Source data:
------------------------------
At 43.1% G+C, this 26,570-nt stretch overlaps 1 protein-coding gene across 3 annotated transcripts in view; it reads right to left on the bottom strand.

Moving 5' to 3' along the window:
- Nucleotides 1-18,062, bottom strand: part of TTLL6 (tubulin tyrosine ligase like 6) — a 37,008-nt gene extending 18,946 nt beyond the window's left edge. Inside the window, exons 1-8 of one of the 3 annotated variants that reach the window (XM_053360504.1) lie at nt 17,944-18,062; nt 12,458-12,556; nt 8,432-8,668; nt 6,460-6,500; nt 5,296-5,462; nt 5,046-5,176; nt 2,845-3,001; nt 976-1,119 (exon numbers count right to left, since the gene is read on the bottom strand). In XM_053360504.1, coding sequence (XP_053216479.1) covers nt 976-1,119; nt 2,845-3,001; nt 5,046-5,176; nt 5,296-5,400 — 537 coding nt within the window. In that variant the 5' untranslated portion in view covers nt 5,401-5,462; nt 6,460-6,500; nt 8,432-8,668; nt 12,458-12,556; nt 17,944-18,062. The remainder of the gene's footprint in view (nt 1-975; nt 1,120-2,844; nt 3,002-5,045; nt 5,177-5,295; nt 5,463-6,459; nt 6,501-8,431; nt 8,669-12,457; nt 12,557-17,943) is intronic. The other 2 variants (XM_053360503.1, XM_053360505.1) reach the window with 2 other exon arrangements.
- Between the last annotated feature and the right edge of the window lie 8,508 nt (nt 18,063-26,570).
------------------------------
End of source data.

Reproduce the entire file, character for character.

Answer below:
At 43.1% G+C, this 26,570-nt stretch overlaps 1 protein-coding gene across 3 annotated transcripts in view; it reads right to left on the bottom strand.

Moving 5' to 3' along the window:
- Nucleotides 1-18,062, bottom strand: part of TTLL6 (tubulin tyrosine ligase like 6) — a 37,008-nt gene extending 18,946 nt beyond the window's left edge. Inside the window, exons 1-8 of one of the 3 annotated variants that reach the window (XM_053360504.1) lie at nt 17,944-18,062; nt 12,458-12,556; nt 8,432-8,668; nt 6,460-6,500; nt 5,296-5,462; nt 5,046-5,176; nt 2,845-3,001; nt 976-1,119 (exon numbers count right to left, since the gene is read on the bottom strand). In XM_053360504.1, coding sequence (XP_053216479.1) covers nt 976-1,119; nt 2,845-3,001; nt 5,046-5,176; nt 5,296-5,400 — 537 coding nt within the window. In that variant the 5' untranslated portion in view covers nt 5,401-5,462; nt 6,460-6,500; nt 8,432-8,668; nt 12,458-12,556; nt 17,944-18,062. The remainder of the gene's footprint in view (nt 1-975; nt 1,120-2,844; nt 3,002-5,045; nt 5,177-5,295; nt 5,463-6,459; nt 6,501-8,431; nt 8,669-12,457; nt 12,557-17,943) is intronic. The other 2 variants (XM_053360503.1, XM_053360505.1) reach the window with 2 other exon arrangements.
- Between the last annotated feature and the right edge of the window lie 8,508 nt (nt 18,063-26,570).